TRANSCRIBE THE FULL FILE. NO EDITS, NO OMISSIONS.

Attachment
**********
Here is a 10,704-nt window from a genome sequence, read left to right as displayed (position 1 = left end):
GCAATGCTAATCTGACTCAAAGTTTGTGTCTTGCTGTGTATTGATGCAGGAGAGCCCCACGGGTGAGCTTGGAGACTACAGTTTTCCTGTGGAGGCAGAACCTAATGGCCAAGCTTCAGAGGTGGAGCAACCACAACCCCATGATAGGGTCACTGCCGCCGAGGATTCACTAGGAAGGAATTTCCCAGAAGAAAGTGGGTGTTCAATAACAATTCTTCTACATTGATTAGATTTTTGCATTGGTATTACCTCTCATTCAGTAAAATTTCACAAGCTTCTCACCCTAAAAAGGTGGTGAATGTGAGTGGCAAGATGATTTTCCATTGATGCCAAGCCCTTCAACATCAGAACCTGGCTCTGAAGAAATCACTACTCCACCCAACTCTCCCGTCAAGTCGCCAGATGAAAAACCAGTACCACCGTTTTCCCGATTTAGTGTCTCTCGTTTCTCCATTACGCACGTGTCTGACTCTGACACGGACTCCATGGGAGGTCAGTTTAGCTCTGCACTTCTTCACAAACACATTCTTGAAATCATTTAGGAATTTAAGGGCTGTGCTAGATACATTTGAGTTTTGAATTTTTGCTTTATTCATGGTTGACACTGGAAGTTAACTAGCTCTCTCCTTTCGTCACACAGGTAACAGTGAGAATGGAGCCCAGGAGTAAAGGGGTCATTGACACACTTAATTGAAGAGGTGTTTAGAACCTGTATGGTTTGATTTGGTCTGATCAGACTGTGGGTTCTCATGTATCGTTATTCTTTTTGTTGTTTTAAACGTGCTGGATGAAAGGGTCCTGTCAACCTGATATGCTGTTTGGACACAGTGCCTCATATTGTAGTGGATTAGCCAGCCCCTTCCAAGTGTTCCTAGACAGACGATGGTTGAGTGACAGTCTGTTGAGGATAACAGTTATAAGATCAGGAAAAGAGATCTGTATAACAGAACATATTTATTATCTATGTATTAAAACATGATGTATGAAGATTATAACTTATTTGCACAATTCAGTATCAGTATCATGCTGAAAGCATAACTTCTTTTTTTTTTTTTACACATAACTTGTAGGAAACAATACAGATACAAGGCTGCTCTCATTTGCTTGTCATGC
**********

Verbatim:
Here is a 10,704-nt window from a genome sequence, read left to right as displayed (position 1 = left end):
GCAATGCTAATCTGACTCAAAGTTTGTGTCTTGCTGTGTATTGATGCAGGAGAGCCCCACGGGTGAGCTTGGAGACTACAGTTTTCCTGTGGAGGCAGAACCTAATGGCCAAGCTTCAGAGGTGGAGCAACCACAACCCCATGATAGGGTCACTGCCGCCGAGGATTCACTAGGAAGGAATTTCCCAGAAGAAAGTGGGTGTTCAATAACAATTCTTCTACATTGATTAGATTTTTGCATTGGTATTACCTCTCATTCAGTAAAATTTCACAAGCTTCTCACCCTAAAAAGGTGGTGAATGTGAGTGGCAAGATGATTTTCCATTGATGCCAAGCCCTTCAACATCAGAACCTGGCTCTGAAGAAATCACTACTCCACCCAACTCTCCCGTCAAGTCGCCAGATGAAAAACCAGTACCACCGTTTTCCCGATTTAGTGTCTCTCGTTTCTCCATTACGCACGTGTCTGACTCTGACACGGACTCCATGGGAGGTCAGTTTAGCTCTGCACTTCTTCACAAACACATTCTTGAAATCATTTAGGAATTTAAGGGCTGTGCTAGATACATTTGAGTTTTGAATTTTTGCTTTATTCATGGTTGACACTGGAAGTTAACTAGCTCTCTCCTTTCGTCACACAGGTAACAGTGAGAATGGAGCCCAGGAGTAAAGGGGTCATTGACACACTTAATTGAAGAGGTGTTTAGAACCTGTATGGTTTGATTTGGTCTGATCAGACTGTGGGTTCTCATGTATCGTTATTCTTTTTGTTGTTTTAAACGTGCTGGATGAAAGGGTCCTGTCAACCTGATATGCTGTTTGGACACAGTGCCTCATATTGTAGTGGATTAGCCAGCCCCTTCCAAGTGTTCCTAGACAGACGATGGTTGAGTGACAGTCTGTTGAGGATAACAGTTATAAGATCAGGAAAAGAGATCTGTATAACAGAACATATTTATTATCTATGTATTAAAACATGATGTATGAAGATTATAACTTATTTGCACAATTCAGTATCAGTATCATGCTGAAAGCATAACTTCTTTTTTTTTTTTTACACATAACTTGTAGGAAACAATACAGATACAAGGCTGCTCTCATTTGCTTGTCATGC